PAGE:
Tarberry corner, where four roads meet, and where for many generations those who laid violent hands upon themselves were buried, is a famous haunt for ghosts. Some years ago a man returning from Petersfield in the dusk, saw an apparition here which made him quake. He groaned, fell on his knees, "said his prayers sharp," and when he came to the end of the Lord's Prayer, to his horror the spectre advanced to meet him. It was a jackass!
On the summit of Tarberry are "Pharisees'" (fairies') rings, the simple folk say; and the "Pharisees" dance there on Midsummer's night. These blundering superstitions are veritable specimens of old Sussex folk-lore.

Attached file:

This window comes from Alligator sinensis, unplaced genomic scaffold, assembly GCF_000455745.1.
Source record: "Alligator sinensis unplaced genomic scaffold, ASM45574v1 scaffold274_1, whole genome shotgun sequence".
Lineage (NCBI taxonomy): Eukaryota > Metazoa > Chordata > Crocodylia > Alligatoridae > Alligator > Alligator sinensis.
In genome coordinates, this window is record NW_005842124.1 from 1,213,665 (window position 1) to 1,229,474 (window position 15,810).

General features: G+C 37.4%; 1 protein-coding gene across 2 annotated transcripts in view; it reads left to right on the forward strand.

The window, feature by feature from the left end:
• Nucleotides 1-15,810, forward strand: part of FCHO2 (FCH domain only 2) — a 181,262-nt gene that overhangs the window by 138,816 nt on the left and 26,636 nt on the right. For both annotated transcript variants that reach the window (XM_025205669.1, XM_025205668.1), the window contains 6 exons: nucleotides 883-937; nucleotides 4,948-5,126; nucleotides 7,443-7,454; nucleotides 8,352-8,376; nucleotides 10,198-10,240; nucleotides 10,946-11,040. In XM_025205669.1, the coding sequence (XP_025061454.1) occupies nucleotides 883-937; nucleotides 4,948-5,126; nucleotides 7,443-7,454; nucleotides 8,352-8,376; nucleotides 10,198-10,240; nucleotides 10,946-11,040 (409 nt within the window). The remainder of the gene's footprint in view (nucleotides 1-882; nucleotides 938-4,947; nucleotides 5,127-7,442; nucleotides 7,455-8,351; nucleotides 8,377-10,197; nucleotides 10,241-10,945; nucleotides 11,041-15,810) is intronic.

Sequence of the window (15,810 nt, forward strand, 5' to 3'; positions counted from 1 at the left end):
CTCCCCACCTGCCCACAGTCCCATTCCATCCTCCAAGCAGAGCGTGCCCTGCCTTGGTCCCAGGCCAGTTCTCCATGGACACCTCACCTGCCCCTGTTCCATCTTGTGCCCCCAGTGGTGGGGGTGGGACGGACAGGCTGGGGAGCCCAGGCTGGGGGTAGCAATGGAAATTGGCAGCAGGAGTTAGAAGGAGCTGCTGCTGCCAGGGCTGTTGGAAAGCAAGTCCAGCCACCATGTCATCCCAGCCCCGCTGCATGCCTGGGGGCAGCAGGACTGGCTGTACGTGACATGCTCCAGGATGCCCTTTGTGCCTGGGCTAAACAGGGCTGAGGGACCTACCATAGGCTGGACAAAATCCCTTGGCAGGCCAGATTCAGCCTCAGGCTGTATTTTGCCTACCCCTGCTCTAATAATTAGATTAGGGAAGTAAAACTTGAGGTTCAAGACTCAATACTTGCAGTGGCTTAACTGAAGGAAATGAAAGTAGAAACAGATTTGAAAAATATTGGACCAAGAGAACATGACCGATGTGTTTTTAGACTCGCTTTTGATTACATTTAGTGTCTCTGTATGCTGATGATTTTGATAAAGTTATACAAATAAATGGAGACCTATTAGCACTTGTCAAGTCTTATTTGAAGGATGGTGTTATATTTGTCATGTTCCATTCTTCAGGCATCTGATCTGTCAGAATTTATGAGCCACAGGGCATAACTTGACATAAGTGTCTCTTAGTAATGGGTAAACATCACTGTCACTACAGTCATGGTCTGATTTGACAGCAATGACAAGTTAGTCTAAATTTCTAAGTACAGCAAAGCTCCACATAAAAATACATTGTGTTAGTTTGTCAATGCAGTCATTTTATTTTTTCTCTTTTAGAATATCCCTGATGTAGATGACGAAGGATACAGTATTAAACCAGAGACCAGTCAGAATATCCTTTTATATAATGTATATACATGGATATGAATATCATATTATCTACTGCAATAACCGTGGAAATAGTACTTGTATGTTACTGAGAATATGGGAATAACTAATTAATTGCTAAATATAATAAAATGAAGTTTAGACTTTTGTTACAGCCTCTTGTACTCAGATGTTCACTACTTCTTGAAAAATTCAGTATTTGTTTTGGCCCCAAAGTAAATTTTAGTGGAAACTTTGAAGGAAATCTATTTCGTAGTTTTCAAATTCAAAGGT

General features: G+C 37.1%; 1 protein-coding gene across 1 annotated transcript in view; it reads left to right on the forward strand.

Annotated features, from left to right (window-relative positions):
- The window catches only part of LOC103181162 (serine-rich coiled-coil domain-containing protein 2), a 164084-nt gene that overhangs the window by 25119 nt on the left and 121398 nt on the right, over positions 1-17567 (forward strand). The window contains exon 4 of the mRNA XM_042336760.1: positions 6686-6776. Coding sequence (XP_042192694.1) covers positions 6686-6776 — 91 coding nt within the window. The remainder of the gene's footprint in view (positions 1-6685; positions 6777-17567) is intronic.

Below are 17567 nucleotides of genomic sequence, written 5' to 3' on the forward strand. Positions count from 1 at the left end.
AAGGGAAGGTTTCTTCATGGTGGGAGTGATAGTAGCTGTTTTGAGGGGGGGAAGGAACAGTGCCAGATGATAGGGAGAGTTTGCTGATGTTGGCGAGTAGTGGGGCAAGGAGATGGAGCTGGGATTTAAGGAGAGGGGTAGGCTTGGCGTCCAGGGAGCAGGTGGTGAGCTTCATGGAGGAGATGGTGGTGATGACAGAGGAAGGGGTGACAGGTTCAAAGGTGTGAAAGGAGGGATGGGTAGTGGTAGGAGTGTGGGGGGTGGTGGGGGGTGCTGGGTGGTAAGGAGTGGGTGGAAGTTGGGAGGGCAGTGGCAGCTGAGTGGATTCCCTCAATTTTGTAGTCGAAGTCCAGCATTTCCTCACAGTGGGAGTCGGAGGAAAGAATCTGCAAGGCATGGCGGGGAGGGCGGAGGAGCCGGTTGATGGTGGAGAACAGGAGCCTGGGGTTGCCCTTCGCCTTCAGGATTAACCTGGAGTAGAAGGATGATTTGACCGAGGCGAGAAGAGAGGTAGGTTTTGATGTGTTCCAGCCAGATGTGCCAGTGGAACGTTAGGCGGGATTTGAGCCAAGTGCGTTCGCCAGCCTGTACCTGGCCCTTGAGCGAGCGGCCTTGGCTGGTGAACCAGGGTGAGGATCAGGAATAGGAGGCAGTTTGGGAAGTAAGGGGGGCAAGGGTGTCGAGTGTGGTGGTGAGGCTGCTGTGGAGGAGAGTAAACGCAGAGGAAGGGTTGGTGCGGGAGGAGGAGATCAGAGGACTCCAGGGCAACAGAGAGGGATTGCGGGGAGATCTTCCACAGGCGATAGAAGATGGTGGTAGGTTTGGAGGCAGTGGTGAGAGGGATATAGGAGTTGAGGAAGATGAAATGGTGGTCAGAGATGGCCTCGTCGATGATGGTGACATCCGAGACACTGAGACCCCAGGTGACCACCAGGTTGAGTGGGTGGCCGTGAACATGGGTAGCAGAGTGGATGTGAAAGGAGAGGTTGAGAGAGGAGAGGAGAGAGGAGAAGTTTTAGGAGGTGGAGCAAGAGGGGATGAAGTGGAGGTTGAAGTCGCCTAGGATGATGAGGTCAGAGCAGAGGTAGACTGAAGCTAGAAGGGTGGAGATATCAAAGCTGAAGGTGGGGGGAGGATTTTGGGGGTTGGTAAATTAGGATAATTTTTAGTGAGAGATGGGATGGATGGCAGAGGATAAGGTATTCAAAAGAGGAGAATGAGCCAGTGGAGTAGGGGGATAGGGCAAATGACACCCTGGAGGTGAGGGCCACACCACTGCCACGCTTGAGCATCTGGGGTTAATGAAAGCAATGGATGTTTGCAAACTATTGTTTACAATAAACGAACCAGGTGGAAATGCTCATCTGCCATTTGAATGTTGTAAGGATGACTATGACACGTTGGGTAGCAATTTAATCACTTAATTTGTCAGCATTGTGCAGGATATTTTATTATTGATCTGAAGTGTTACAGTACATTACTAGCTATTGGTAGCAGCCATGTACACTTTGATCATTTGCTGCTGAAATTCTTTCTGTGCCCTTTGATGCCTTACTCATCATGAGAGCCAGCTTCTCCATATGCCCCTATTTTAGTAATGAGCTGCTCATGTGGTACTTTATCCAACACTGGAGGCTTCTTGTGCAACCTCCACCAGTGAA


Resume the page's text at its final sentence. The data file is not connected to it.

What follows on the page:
From The History of Harting by the Rev. H.D. Gordon (1877). The crossroads seems to be just at the north foot of the hill.
The fort on Torberry Hill is spoon-shaped. The reason why? The Devil scalded his lips sipping hot punch from his 'Devil's Punchbowl' and pettishly threw his spoon away, it landing heavily here.
The gold purejoy mentions was buried by Royalists. They obviously buried their treasure to avoid it being stolen by riff-raff: you need a golden plough to dig it up. Local rhymes are
"Who knows what Tarberry would bear,
Would plough it with a golden share."
"He who would find what Tarberry would bear,
Must plough it with a golden share."
And as purejoy suggests, Torberry is indeed a haunt of the fairies. In fact you can still see their bed. Well, actually the Fairy Bed is the cross-shaped base of a post-medieval mill. But that's just dull.
It was believed that the fairies would dance on this hill at midnight on Midsummer Eve. Gold was supposed to be hidden underground. Little trace apparently remains of the Iron Age hillfort on the summit.